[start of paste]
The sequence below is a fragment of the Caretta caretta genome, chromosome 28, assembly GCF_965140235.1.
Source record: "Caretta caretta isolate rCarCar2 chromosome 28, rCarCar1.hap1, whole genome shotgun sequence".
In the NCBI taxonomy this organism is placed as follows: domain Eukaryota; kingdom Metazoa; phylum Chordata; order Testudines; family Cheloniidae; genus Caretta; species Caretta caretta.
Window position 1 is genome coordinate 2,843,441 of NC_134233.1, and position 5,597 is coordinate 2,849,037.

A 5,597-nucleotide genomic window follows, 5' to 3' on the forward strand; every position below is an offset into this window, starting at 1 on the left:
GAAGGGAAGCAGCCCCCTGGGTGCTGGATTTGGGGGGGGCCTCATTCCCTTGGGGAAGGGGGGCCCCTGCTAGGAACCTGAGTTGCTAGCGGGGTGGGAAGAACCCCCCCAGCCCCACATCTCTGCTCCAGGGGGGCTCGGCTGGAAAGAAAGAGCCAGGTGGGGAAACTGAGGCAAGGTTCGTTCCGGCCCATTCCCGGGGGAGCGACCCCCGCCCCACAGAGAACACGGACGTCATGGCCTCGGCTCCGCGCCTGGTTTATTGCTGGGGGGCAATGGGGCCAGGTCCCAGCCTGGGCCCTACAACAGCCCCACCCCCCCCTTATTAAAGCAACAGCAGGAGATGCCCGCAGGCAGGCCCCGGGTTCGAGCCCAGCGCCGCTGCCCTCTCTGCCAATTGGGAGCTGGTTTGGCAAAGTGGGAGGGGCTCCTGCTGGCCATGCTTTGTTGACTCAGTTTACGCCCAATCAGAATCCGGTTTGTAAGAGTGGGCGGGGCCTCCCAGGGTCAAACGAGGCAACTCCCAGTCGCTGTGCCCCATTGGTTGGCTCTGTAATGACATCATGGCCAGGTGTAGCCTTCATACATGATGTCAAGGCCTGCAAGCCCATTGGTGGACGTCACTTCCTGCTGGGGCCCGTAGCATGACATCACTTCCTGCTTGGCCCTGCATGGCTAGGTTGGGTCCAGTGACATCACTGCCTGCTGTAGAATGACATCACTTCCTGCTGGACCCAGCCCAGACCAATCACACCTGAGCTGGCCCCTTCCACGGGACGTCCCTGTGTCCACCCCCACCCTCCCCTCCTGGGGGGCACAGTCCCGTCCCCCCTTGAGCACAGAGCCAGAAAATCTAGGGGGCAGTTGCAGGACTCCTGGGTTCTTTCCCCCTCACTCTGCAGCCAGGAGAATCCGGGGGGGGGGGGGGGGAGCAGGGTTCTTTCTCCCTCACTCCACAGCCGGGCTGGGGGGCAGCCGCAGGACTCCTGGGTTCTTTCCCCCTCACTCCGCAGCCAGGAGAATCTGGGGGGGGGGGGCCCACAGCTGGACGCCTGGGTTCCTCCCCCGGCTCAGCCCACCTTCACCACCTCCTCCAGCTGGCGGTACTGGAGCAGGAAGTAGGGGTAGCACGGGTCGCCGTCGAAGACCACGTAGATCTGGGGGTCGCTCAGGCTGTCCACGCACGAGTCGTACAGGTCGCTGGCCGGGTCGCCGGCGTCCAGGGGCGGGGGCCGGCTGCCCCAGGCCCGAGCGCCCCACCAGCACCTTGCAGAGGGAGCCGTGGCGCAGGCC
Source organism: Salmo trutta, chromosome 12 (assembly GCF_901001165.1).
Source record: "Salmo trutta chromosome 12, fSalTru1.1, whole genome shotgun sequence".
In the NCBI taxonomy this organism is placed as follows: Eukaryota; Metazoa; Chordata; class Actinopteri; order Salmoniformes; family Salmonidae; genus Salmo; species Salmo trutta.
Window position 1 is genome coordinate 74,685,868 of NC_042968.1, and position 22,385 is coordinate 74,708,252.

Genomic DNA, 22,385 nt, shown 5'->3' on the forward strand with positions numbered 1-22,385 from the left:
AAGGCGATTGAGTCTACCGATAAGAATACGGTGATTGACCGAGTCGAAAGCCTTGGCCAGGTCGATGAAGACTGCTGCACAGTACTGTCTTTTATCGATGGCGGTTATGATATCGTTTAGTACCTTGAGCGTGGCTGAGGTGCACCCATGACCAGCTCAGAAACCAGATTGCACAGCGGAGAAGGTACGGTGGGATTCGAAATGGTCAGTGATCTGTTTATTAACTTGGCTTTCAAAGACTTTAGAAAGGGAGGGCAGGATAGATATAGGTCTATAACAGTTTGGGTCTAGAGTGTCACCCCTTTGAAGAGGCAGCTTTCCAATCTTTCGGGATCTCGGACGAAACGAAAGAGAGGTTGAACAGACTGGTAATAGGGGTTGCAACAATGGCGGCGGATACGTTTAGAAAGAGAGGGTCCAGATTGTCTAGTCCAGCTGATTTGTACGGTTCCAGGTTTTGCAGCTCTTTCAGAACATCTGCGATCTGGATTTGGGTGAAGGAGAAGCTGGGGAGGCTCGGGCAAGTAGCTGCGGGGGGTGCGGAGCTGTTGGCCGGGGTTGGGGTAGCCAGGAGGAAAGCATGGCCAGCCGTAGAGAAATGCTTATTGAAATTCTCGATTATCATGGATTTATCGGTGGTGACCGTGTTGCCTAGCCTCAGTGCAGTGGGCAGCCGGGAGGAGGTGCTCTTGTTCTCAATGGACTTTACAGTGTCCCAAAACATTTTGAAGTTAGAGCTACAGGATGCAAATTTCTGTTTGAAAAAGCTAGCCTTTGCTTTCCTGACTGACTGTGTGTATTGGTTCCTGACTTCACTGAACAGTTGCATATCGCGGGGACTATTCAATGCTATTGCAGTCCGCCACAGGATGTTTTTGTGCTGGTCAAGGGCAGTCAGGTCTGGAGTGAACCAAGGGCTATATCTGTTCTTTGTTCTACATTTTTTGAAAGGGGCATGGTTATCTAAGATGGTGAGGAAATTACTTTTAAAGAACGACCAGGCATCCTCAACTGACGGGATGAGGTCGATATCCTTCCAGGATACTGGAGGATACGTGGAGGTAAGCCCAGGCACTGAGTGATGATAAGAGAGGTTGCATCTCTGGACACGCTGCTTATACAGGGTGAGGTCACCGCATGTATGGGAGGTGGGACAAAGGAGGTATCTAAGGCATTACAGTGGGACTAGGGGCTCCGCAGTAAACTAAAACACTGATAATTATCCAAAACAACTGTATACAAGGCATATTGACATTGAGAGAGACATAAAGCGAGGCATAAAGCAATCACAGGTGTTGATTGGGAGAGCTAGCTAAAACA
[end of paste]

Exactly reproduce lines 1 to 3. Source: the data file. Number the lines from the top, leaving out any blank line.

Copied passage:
The sequence below is a fragment of the Caretta caretta genome, chromosome 28, assembly GCF_965140235.1.
Source record: "Caretta caretta isolate rCarCar2 chromosome 28, rCarCar1.hap1, whole genome shotgun sequence".
In the NCBI taxonomy this organism is placed as follows: domain Eukaryota; kingdom Metazoa; phylum Chordata; order Testudines; family Cheloniidae; genus Caretta; species Caretta caretta.